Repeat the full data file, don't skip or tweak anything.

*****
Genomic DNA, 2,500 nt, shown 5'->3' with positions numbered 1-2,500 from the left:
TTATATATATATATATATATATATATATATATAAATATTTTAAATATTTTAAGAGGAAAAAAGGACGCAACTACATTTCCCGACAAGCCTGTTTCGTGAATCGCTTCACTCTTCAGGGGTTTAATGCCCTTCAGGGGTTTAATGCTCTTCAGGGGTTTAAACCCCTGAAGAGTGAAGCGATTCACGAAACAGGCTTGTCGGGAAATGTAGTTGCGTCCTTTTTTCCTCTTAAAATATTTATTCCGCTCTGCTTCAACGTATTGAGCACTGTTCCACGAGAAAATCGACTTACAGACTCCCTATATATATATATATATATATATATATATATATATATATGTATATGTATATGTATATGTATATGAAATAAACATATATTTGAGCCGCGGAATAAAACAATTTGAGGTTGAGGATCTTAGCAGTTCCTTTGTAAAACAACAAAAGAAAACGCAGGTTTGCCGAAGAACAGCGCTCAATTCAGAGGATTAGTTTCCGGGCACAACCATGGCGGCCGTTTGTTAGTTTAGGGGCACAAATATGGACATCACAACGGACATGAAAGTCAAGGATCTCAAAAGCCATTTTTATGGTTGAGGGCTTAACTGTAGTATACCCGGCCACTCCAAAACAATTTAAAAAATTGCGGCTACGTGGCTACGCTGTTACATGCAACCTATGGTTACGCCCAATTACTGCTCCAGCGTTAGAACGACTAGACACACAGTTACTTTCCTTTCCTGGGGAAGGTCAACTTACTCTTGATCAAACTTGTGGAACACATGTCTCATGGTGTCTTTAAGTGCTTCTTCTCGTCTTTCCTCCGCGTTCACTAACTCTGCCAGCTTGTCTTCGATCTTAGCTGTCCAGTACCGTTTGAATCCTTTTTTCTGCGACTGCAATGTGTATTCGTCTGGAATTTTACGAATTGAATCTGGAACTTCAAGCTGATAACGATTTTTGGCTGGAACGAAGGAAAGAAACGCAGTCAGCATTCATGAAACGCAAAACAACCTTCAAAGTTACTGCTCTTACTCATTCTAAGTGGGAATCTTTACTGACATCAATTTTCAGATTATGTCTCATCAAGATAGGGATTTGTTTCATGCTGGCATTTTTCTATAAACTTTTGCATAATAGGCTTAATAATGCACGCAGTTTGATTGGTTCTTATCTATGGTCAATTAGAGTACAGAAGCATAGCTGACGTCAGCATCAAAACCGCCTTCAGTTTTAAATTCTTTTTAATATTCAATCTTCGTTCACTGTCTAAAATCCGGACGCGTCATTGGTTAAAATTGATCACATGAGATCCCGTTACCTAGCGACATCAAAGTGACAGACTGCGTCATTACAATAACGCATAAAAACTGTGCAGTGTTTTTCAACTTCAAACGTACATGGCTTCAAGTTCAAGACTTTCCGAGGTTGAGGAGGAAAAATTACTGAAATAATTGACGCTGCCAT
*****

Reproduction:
Genomic DNA, 2,500 nt, shown 5'->3' with positions numbered 1-2,500 from the left:
TTATATATATATATATATATATATATATATATAAATATTTTAAATATTTTAAGAGGAAAAAAGGACGCAACTACATTTCCCGACAAGCCTGTTTCGTGAATCGCTTCACTCTTCAGGGGTTTAATGCCCTTCAGGGGTTTAATGCTCTTCAGGGGTTTAAACCCCTGAAGAGTGAAGCGATTCACGAAACAGGCTTGTCGGGAAATGTAGTTGCGTCCTTTTTTCCTCTTAAAATATTTATTCCGCTCTGCTTCAACGTATTGAGCACTGTTCCACGAGAAAATCGACTTACAGACTCCCTATATATATATATATATATATATATATATATATATATATGTATATGTATATGTATATGTATATGAAATAAACATATATTTGAGCCGCGGAATAAAACAATTTGAGGTTGAGGATCTTAGCAGTTCCTTTGTAAAACAACAAAAGAAAACGCAGGTTTGCCGAAGAACAGCGCTCAATTCAGAGGATTAGTTTCCGGGCACAACCATGGCGGCCGTTTGTTAGTTTAGGGGCACAAATATGGACATCACAACGGACATGAAAGTCAAGGATCTCAAAAGCCATTTTTATGGTTGAGGGCTTAACTGTAGTATACCCGGCCACTCCAAAACAATTTAAAAAATTGCGGCTACGTGGCTACGCTGTTACATGCAACCTATGGTTACGCCCAATTACTGCTCCAGCGTTAGAACGACTAGACACACAGTTACTTTCCTTTCCTGGGGAAGGTCAACTTACTCTTGATCAAACTTGTGGAACACATGTCTCATGGTGTCTTTAAGTGCTTCTTCTCGTCTTTCCTCCGCGTTCACTAACTCTGCCAGCTTGTCTTCGATCTTAGCTGTCCAGTACCGTTTGAATCCTTTTTTCTGCGACTGCAATGTGTATTCGTCTGGAATTTTACGAATTGAATCTGGAACTTCAAGCTGATAACGATTTTTGGCTGGAACGAAGGAAAGAAACGCAGTCAGCATTCATGAAACGCAAAACAACCTTCAAAGTTACTGCTCTTACTCATTCTAAGTGGGAATCTTTACTGACATCAATTTTCAGATTATGTCTCATCAAGATAGGGATTTGTTTCATGCTGGCATTTTTCTATAAACTTTTGCATAATAGGCTTAATAATGCACGCAGTTTGATTGGTTCTTATCTATGGTCAATTAGAGTACAGAAGCATAGCTGACGTCAGCATCAAAACCGCCTTCAGTTTTAAATTCTTTTTAATATTCAATCTTCGTTCACTGTCTAAAATCCGGACGCGTCATTGGTTAAAATTGATCACATGAGATCCCGTTACCTAGCGACATCAAAGTGACAGACTGCGTCATTACAATAACGCATAAAAACTGTGCAGTGTTTTTCAACTTCAAACGTACATGGCTTCAAGTTCAAGACTTTCCGAGGTTGAGGAGGAAAAATTACTGAAATAATTGACGCTGCCAT